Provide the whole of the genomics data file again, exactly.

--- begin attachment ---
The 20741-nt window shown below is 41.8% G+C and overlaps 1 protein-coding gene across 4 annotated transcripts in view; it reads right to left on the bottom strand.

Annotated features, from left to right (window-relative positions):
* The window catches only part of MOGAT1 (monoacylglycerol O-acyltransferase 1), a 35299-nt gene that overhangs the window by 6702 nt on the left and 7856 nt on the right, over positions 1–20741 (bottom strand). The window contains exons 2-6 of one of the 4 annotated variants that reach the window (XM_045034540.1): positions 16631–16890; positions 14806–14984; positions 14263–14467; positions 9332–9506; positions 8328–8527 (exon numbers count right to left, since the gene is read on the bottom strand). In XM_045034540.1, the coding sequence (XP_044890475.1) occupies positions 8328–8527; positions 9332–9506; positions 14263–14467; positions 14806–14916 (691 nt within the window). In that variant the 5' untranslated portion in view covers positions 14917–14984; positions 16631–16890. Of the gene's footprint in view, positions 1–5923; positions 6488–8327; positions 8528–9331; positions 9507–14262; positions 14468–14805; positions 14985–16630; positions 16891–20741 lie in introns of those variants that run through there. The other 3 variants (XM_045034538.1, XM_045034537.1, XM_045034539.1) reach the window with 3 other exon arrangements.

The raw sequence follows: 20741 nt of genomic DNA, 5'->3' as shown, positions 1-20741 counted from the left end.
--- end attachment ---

The 20741-nt window shown below is 41.8% G+C and overlaps 1 protein-coding gene across 4 annotated transcripts in view; it reads right to left on the bottom strand.

Annotated features, from left to right (window-relative positions):
* The window catches only part of MOGAT1 (monoacylglycerol O-acyltransferase 1), a 35299-nt gene that overhangs the window by 6702 nt on the left and 7856 nt on the right, over positions 1–20741 (bottom strand). The window contains exons 2-6 of one of the 4 annotated variants that reach the window (XM_045034540.1): positions 16631–16890; positions 14806–14984; positions 14263–14467; positions 9332–9506; positions 8328–8527 (exon numbers count right to left, since the gene is read on the bottom strand). In XM_045034540.1, the coding sequence (XP_044890475.1) occupies positions 8328–8527; positions 9332–9506; positions 14263–14467; positions 14806–14916 (691 nt within the window). In that variant the 5' untranslated portion in view covers positions 14917–14984; positions 16631–16890. Of the gene's footprint in view, positions 1–5923; positions 6488–8327; positions 8528–9331; positions 9507–14262; positions 14468–14805; positions 14985–16630; positions 16891–20741 lie in introns of those variants that run through there. The other 3 variants (XM_045034538.1, XM_045034537.1, XM_045034539.1) reach the window with 3 other exon arrangements.

The raw sequence follows: 20741 nt of genomic DNA, 5'->3' as shown, positions 1-20741 counted from the left end.